The approach can apply to a large number of traits; the data can often be related to specific parents or lines; and the information can be associated to growth performance if the animals were tested on the farm. However, cost can be high (special carcass cut-outs, need to slow down the kill line).

Directed programs are used primarily to monitor the performance of a population or to compare genetic sources, lines or management approaches for meat and carcass quality on a periodic basis. The information can also be used for "within herd" research. Because of the cost involved, relatively small numbers of animals are involved, which limits the use of these programs for continuous selection.

systematic collection

Another approach is to develop programs whereby slaughter plant data is systematically collected and reported back to producers, and possibly to selection herds. Some information (carcass grading index, backfat and loin depth, health monitoring information) is already available through programs such as APHIN (PEI, Ontario). There is a potential to expand these programs to include additional meat and carcass quality traits. Swine quality assurance programs (Alberta) could also evolve to include this type of information.

The systematic collection of meat and carcass quality data in the plant requires a sizable investment, particularly for the development of systems to identify carcasses from groups of animals or from individual animals. However, once this is done, the cost is moderate. Only traits that are relatively easy to measure in the plant are ususally considered. However, the number of such traits is continually increasing with the development of new technologies. Systematic data collection at the slaughter plant has the potential to provide considerable amounts of meat and carcass quality information on a routine basis. This information would be ideal for monitoring commercial herds. If links can be established between the producer information and that of the breeder (for example through the identification of animals or of groups of animals), systematic collection of meat and carcass quality data at the plant could also form the basis for the continuous selection of these traits in breeding herds, and for the comparison of different genetic sources or lines at all levels of the pork chain.

Strategies for improvement of meat and carcass quality

Each of the genetic improvement and/or monitoring programs described above has its place and can be used to complement the others. Test stations, for example, are particularly useful for research. On-farm testing is an effective means of selection for the traits that can be measured in the field. However, selection for meat and carcass quality would be greatly enhanced by the implementation of systematic data collection at the plant level, and the linking of this data back to breeding herds.

Evaluating different lines or different genetic sources can be achieved in different ways, depending on the objectives of the evaluation: the directed collection of slaughter data will generally produce information on more traits than on-farm testing or the systematic collection of slaughter data, but for smaller numbers of animals because of the inherent cost.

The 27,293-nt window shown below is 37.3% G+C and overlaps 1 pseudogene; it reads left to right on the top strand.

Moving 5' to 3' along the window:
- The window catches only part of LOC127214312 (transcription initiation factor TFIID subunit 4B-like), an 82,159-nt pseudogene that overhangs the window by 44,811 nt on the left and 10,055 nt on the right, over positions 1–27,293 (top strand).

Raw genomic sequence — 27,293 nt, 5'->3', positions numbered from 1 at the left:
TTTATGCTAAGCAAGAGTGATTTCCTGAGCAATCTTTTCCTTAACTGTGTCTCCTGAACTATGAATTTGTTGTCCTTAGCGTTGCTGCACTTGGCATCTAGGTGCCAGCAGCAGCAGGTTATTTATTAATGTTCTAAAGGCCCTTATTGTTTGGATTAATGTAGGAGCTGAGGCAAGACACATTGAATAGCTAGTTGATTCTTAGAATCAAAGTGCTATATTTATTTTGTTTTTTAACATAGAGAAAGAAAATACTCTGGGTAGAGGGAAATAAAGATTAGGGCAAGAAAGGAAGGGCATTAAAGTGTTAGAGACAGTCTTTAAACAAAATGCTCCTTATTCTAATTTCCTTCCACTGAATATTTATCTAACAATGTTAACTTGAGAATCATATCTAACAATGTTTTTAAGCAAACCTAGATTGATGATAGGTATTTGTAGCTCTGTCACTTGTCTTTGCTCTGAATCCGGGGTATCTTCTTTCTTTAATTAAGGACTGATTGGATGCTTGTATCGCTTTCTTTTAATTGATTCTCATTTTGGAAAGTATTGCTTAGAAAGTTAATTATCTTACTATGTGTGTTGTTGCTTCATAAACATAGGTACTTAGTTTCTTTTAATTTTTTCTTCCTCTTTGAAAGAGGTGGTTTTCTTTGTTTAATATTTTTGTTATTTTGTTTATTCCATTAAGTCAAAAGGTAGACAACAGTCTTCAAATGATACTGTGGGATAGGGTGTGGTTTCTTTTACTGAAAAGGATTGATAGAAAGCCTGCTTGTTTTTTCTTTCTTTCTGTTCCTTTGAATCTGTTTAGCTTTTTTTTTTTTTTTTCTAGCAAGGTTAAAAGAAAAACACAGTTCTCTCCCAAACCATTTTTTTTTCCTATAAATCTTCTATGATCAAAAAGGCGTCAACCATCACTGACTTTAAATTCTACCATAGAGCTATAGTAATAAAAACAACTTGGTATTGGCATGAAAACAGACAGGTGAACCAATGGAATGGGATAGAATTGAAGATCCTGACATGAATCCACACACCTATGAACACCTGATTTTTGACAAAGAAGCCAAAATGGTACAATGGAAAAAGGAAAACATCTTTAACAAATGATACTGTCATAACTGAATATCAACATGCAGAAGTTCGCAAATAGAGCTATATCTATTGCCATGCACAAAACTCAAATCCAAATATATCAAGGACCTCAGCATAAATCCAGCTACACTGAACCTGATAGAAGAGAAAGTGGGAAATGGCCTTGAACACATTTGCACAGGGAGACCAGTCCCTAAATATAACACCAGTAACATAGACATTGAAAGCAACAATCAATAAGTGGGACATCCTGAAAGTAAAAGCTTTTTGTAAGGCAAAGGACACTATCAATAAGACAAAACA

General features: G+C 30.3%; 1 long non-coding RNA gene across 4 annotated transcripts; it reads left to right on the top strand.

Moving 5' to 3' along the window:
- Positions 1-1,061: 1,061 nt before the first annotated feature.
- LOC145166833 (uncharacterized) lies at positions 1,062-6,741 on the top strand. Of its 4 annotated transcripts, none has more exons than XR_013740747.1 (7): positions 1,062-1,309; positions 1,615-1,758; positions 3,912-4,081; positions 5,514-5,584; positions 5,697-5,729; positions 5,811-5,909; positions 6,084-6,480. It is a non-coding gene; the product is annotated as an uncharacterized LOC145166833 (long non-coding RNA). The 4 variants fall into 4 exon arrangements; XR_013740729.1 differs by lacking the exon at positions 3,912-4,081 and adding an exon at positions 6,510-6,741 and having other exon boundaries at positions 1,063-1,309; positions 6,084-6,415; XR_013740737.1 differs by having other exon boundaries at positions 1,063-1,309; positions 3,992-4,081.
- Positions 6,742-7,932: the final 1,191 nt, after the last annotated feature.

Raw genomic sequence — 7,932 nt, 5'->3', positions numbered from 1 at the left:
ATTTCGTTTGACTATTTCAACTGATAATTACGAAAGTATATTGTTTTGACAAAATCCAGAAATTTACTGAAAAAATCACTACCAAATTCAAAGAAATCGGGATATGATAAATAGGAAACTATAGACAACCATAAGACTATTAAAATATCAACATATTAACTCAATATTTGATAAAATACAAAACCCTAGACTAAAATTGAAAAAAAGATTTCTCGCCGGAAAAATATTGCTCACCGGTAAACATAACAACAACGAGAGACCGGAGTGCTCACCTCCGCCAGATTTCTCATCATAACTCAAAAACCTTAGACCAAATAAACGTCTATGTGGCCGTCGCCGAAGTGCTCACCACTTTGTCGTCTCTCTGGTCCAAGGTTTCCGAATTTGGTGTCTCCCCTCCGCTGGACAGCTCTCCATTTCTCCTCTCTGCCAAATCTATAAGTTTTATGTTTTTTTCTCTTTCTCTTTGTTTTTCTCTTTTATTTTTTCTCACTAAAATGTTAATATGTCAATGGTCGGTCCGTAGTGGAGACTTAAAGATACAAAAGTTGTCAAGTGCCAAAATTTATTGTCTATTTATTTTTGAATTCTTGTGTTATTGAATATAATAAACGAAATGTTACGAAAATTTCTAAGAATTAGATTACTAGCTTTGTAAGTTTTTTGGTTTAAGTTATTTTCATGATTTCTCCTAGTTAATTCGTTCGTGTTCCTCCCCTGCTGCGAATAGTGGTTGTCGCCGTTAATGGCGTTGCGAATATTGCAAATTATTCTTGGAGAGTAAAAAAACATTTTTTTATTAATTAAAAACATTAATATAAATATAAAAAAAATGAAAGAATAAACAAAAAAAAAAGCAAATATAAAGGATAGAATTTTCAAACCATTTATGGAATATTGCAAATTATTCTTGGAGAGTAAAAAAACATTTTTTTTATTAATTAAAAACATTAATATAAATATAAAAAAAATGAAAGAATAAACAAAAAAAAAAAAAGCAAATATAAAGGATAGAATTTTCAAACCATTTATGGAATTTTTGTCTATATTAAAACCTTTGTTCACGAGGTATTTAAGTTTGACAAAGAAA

The choice of selection and/or monitoring programs that can be developed to improve meat and carcass quality therefore depends on several factors. Selection goals and a selection strategy must be developed first. Then the objectives of the program must be clarified:

Genetic improvement and monitoring activities can be carried out through concerted action or as a result of private initiatives. Both are needed. Privates initiative, involving packers, producers, breeders or breeding companies can be aimed, for example, at the evaluation of different genetic sources based on the market needs of a particular packing plant, or at the monitoring of contract specifications between a producer and a packer. Concerted action generally involves national, provincial or state organizations. Its goal is often research or the development of standards or information systems that benefit the industry as a whole (e.g. OPCAP, PEPC in Quebec, National Carcass Cut-out, APHIN).

The collection of meat and carcass quality data is only one step among the many that are required to have an effective selection program. Other steps include the development of genetic evaluation systems that use all available data (station, farm, plant). Separate economic indices may have to be developed for different markets objectives, each giving meat and carcass quality an appropriate weight in relations to other traits. Economic incentives for meat and carcass quality must also be part of the system so as to provide a stimulus for the selection effort.

Conclusions

OPCAP, as well as other projects in Canada, have provided a considerable amount of research data on which to build the foundation of a genetic improvement program for meat and carcass quality. What is required next is the development of tools for continuous monitoring and selection of swine for product quality. A key aspect of that development will be building information links across the various industry segments. Although these links are generally easier to establish within integrated enterprises, it would be beneficial for the Canadian swine industry to develop them at a level where they are available to most stakeholders.